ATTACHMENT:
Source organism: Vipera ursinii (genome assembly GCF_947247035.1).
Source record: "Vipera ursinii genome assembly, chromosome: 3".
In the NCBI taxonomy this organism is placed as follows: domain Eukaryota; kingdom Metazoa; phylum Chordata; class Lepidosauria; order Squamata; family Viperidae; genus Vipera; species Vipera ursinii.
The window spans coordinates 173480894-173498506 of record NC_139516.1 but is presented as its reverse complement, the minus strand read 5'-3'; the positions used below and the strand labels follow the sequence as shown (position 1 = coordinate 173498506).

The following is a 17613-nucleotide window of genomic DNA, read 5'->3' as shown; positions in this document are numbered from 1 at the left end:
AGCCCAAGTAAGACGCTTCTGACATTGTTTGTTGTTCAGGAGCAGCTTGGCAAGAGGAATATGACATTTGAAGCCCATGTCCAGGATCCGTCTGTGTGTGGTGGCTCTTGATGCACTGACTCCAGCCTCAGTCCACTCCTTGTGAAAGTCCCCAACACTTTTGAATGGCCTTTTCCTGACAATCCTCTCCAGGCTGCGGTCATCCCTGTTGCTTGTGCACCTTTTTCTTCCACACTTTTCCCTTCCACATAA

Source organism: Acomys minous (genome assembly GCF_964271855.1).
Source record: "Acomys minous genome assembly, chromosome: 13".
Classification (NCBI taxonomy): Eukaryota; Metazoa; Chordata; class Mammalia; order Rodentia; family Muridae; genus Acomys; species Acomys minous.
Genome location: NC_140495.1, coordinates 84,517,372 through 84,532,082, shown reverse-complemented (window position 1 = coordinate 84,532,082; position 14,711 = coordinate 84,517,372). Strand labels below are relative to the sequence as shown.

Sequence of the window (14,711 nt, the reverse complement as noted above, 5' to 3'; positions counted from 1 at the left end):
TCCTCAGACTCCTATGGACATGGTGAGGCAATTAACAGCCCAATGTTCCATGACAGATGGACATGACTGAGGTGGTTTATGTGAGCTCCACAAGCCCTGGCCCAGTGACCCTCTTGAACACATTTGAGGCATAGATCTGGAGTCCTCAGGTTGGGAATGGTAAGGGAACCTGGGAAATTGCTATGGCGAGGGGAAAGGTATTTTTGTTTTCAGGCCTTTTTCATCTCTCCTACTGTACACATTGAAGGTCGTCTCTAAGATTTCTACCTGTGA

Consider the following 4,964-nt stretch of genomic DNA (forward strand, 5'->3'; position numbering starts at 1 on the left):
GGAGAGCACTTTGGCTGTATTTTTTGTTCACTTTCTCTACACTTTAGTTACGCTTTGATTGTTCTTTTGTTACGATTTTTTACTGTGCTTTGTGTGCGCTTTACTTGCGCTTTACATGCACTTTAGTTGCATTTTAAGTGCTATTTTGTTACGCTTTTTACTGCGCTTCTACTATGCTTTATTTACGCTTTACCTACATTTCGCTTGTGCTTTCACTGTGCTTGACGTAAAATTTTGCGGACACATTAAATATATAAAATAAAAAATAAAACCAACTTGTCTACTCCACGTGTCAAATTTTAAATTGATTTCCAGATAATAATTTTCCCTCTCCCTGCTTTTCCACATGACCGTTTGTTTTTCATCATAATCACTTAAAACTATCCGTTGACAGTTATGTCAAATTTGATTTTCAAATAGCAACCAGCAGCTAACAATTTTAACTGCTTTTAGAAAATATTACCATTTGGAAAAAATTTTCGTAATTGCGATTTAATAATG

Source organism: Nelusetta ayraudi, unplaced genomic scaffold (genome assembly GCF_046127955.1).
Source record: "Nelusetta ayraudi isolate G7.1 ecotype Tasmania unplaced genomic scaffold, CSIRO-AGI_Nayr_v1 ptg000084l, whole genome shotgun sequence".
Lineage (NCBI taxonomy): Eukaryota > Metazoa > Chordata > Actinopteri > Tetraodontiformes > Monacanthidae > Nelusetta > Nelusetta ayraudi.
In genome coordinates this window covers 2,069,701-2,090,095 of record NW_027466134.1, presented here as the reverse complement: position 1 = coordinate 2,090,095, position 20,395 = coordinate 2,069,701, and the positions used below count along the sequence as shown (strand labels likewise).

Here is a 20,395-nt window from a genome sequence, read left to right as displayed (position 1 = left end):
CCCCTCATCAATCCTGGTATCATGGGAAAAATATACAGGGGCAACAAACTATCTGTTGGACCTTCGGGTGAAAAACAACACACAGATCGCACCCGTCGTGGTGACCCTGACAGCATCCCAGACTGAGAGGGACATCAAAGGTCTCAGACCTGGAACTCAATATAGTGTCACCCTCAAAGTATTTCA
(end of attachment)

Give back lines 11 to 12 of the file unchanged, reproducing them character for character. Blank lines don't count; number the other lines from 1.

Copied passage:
Sequence of the window (14,711 nt, the reverse complement as noted above, 5' to 3'; positions counted from 1 at the left end):
TCCTCAGACTCCTATGGACATGGTGAGGCAATTAACAGCCCAATGTTCCATGACAGATGGACATGACTGAGGTGGTTTATGTGAGCTCCACAAGCCCTGGCCCAGTGACCCTCTTGAACACATTTGAGGCATAGATCTGGAGTCCTCAGGTTGGGAATGGTAAGGGAACCTGGGAAATTGCTATGGCGAGGGGAAAGGTATTTTTGTTTTCAGGCCTTTTTCATCTCTCCTACTGTACACATTGAAGGTCGTCTCTAAGATTTCTACCTGTGA